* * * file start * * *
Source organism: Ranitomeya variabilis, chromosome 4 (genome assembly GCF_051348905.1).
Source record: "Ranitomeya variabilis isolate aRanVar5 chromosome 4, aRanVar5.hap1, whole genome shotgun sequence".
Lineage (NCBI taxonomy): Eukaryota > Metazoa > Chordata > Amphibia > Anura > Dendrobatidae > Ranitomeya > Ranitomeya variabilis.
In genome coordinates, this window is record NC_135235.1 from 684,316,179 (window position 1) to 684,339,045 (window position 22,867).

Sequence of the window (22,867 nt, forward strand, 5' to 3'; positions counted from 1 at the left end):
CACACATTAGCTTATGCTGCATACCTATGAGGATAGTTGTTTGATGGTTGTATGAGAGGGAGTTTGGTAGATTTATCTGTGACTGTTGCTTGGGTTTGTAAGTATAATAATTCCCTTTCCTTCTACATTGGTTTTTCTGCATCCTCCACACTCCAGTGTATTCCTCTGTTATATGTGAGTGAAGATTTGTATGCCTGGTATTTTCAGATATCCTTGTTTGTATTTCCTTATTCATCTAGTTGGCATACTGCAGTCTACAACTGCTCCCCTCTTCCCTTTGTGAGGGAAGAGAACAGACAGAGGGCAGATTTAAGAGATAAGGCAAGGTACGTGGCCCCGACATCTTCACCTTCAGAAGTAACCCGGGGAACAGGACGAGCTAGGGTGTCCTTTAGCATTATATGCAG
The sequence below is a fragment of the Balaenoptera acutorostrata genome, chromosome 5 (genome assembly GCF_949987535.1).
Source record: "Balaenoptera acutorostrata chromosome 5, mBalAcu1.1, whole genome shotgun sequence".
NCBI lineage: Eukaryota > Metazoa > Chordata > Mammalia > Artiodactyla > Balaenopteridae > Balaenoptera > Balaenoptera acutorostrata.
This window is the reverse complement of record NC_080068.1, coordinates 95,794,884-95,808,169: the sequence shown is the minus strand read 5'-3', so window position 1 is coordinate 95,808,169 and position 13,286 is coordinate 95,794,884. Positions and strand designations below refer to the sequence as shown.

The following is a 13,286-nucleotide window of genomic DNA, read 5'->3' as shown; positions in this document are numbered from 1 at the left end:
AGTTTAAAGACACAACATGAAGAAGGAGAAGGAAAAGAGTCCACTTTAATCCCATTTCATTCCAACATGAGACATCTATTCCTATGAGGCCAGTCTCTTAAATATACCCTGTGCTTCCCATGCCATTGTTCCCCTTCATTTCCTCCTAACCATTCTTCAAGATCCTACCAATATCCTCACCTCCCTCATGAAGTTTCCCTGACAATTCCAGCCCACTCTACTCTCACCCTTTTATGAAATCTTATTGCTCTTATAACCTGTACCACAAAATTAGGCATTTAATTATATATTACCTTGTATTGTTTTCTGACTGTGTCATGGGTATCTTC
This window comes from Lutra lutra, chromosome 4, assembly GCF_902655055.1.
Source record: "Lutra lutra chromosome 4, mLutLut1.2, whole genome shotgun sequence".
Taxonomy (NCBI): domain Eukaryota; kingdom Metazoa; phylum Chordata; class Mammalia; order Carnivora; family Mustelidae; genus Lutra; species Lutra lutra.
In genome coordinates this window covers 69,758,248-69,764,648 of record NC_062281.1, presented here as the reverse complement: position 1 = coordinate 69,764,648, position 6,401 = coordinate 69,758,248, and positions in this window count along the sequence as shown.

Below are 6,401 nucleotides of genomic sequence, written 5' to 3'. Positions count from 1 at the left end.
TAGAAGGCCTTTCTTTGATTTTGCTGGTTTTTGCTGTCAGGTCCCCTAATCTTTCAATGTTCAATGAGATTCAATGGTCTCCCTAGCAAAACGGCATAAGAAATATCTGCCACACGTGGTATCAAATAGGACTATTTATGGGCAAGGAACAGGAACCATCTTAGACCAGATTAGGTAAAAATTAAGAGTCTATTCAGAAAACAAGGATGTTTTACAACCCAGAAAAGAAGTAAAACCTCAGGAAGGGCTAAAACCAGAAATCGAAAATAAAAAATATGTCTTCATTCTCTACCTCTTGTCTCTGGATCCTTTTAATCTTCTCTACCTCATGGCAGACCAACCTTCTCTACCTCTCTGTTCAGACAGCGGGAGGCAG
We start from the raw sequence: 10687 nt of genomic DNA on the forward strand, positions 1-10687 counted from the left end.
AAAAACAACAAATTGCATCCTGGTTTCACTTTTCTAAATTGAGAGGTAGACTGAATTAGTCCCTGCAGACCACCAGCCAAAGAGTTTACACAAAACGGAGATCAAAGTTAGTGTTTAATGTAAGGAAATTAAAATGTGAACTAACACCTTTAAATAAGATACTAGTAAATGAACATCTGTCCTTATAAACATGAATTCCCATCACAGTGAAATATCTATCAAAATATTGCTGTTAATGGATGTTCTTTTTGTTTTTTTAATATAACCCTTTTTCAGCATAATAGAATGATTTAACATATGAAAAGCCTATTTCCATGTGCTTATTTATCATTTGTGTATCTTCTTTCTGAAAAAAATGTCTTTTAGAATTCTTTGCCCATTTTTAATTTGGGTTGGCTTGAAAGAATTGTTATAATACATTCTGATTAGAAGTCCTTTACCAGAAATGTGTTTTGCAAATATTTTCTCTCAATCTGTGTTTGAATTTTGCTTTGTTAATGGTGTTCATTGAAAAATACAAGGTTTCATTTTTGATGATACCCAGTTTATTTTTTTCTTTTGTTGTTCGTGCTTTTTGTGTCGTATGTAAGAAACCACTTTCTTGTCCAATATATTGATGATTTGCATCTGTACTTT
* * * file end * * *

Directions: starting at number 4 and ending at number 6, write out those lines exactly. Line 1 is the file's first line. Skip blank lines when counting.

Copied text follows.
In genome coordinates, this window is record NC_135235.1 from 684,316,179 (window position 1) to 684,339,045 (window position 22,867).

Sequence of the window (22,867 nt, forward strand, 5' to 3'; positions counted from 1 at the left end):
CACACATTAGCTTATGCTGCATACCTATGAGGATAGTTGTTTGATGGTTGTATGAGAGGGAGTTTGGTAGATTTATCTGTGACTGTTGCTTGGGTTTGTAAGTATAATAATTCCCTTTCCTTCTACATTGGTTTTTCTGCATCCTCCACACTCCAGTGTATTCCTCTGTTATATGTGAGTGAAGATTTGTATGCCTGGTATTTTCAGATATCCTTGTTTGTATTTCCTTATTCATCTAGTTGGCATACTGCAGTCTACAACTGCTCCCCTCTTCCCTTTGTGAGGGAAGAGAACAGACAGAGGGCAGATTTAAGAGATAAGGCAAGGTACGTGGCCCCGACATCTTCACCTTCAGAAGTAACCCGGGGAACAGGACGAGCTAGGGTGTCCTTTAGCATTATATGCAG